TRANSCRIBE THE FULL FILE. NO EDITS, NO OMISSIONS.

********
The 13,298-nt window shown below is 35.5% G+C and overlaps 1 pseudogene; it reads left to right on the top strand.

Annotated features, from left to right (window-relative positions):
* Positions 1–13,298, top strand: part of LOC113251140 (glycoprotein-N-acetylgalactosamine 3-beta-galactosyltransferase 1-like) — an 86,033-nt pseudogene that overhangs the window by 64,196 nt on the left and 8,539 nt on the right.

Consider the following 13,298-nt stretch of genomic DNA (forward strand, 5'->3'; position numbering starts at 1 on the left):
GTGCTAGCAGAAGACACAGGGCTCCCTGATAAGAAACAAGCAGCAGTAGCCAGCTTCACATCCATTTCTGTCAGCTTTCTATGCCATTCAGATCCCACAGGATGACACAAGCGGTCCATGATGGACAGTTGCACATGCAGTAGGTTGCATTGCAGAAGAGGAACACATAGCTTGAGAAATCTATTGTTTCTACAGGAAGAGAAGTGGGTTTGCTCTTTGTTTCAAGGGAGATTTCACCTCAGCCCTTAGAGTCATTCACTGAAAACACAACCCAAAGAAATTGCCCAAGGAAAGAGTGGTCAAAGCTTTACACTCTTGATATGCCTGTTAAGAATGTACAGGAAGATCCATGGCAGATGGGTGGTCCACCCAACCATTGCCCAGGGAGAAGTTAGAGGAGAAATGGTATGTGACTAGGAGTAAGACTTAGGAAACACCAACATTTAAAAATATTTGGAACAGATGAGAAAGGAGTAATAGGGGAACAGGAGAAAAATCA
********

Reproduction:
The 13,298-nt window shown below is 35.5% G+C and overlaps 1 pseudogene; it reads left to right on the top strand.

Annotated features, from left to right (window-relative positions):
* Positions 1–13,298, top strand: part of LOC113251140 (glycoprotein-N-acetylgalactosamine 3-beta-galactosyltransferase 1-like) — an 86,033-nt pseudogene that overhangs the window by 64,196 nt on the left and 8,539 nt on the right.

Consider the following 13,298-nt stretch of genomic DNA (forward strand, 5'->3'; position numbering starts at 1 on the left):
GTGCTAGCAGAAGACACAGGGCTCCCTGATAAGAAACAAGCAGCAGTAGCCAGCTTCACATCCATTTCTGTCAGCTTTCTATGCCATTCAGATCCCACAGGATGACACAAGCGGTCCATGATGGACAGTTGCACATGCAGTAGGTTGCATTGCAGAAGAGGAACACATAGCTTGAGAAATCTATTGTTTCTACAGGAAGAGAAGTGGGTTTGCTCTTTGTTTCAAGGGAGATTTCACCTCAGCCCTTAGAGTCATTCACTGAAAACACAACCCAAAGAAATTGCCCAAGGAAAGAGTGGTCAAAGCTTTACACTCTTGATATGCCTGTTAAGAATGTACAGGAAGATCCATGGCAGATGGGTGGTCCACCCAACCATTGCCCAGGGAGAAGTTAGAGGAGAAATGGTATGTGACTAGGAGTAAGACTTAGGAAACACCAACATTTAAAAATATTTGGAACAGATGAGAAAGGAGTAATAGGGGAACAGGAGAAAAATCA